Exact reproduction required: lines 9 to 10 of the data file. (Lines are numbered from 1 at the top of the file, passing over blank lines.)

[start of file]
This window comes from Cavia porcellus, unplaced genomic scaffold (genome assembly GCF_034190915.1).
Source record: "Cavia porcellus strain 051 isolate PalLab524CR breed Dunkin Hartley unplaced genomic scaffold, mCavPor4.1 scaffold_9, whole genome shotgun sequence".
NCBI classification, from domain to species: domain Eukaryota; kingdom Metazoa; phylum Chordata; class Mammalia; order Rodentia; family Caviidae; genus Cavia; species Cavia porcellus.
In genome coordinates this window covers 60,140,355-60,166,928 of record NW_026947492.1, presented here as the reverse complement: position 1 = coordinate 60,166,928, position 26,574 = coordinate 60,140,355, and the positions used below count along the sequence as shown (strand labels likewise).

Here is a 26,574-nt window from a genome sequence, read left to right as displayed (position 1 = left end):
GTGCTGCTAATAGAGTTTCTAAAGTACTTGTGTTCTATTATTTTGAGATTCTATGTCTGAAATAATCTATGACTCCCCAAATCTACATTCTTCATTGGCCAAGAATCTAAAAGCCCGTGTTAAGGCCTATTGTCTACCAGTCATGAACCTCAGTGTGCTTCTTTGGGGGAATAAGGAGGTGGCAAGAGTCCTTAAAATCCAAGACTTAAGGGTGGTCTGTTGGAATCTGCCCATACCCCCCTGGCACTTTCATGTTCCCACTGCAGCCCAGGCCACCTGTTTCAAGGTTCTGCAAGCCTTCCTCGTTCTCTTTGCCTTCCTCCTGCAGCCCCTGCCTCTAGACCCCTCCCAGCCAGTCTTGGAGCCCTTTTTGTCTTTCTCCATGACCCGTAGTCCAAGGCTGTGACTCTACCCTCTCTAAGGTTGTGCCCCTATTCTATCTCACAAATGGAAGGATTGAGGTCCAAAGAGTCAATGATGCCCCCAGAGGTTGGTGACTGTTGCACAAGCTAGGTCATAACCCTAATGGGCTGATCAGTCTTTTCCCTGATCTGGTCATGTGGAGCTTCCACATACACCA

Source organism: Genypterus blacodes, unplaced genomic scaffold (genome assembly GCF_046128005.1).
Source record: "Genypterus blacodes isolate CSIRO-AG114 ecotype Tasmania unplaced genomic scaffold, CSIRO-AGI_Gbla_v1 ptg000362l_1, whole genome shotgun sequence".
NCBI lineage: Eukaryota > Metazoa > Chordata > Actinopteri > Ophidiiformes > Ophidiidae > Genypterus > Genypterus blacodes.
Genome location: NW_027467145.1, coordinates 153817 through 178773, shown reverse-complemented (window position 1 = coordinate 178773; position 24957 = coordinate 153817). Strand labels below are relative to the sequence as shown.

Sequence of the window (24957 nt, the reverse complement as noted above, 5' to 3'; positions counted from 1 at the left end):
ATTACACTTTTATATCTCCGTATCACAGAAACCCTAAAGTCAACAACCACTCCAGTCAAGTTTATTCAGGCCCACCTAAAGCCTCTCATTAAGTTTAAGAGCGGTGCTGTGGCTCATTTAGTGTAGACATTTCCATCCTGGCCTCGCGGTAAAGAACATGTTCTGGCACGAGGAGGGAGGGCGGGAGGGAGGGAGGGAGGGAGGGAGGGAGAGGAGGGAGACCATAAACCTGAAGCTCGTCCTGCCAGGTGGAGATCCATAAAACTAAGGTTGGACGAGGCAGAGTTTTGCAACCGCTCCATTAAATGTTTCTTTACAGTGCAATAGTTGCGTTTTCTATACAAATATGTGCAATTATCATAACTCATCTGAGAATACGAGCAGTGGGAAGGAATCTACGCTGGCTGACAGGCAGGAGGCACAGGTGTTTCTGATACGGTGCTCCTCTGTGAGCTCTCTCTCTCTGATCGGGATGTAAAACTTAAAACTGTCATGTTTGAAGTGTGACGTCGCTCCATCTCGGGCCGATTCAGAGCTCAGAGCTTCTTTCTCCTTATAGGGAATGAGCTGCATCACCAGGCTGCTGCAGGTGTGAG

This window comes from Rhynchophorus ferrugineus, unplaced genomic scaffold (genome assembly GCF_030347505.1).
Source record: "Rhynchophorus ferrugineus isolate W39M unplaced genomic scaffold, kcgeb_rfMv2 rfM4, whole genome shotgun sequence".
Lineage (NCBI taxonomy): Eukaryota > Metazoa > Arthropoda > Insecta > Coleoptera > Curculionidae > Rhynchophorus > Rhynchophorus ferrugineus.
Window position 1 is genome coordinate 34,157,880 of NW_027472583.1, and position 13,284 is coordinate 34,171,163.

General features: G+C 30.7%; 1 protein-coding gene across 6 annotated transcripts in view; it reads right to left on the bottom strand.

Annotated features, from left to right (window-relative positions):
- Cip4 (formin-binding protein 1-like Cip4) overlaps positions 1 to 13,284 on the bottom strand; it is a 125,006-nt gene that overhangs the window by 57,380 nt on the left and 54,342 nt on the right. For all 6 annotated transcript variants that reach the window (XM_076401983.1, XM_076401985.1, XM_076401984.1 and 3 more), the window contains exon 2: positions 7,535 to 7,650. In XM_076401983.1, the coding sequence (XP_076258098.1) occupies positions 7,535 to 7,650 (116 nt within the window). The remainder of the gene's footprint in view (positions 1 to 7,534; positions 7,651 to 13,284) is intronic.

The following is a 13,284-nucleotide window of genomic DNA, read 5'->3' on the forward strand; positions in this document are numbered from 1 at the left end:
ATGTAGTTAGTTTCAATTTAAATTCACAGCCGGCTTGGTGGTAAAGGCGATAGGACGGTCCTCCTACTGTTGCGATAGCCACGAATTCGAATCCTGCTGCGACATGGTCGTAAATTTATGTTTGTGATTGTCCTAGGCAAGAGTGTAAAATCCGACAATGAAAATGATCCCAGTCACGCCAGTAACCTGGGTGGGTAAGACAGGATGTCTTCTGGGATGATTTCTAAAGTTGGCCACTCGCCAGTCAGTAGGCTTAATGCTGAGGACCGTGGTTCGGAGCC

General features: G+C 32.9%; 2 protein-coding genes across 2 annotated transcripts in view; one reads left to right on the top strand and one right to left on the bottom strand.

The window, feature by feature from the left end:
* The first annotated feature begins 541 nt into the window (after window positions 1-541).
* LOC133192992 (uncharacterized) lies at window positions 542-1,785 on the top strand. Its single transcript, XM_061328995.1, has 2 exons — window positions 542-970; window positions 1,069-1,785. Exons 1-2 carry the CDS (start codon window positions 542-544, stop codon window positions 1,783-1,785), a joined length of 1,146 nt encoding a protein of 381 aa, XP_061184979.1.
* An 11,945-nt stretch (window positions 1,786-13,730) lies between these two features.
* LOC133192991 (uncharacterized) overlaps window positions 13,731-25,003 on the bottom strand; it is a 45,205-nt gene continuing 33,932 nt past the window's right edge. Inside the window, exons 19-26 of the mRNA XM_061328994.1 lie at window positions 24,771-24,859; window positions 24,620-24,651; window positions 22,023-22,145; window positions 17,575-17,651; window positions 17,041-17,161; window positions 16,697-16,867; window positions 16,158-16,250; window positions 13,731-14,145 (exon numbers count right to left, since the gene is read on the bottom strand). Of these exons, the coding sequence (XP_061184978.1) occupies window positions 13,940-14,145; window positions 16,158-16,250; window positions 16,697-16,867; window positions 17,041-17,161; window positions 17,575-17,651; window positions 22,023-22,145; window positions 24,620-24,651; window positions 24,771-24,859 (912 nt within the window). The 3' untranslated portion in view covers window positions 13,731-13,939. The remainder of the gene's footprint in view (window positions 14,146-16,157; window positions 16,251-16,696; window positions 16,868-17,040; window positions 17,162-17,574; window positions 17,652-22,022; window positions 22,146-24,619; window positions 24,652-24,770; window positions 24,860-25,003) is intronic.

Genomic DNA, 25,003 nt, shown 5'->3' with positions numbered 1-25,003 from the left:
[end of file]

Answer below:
NCBI lineage: Eukaryota > Metazoa > Chordata > Actinopteri > Ophidiiformes > Ophidiidae > Genypterus > Genypterus blacodes.
Genome location: NW_027467145.1, coordinates 153817 through 178773, shown reverse-complemented (window position 1 = coordinate 178773; position 24957 = coordinate 153817). Strand labels below are relative to the sequence as shown.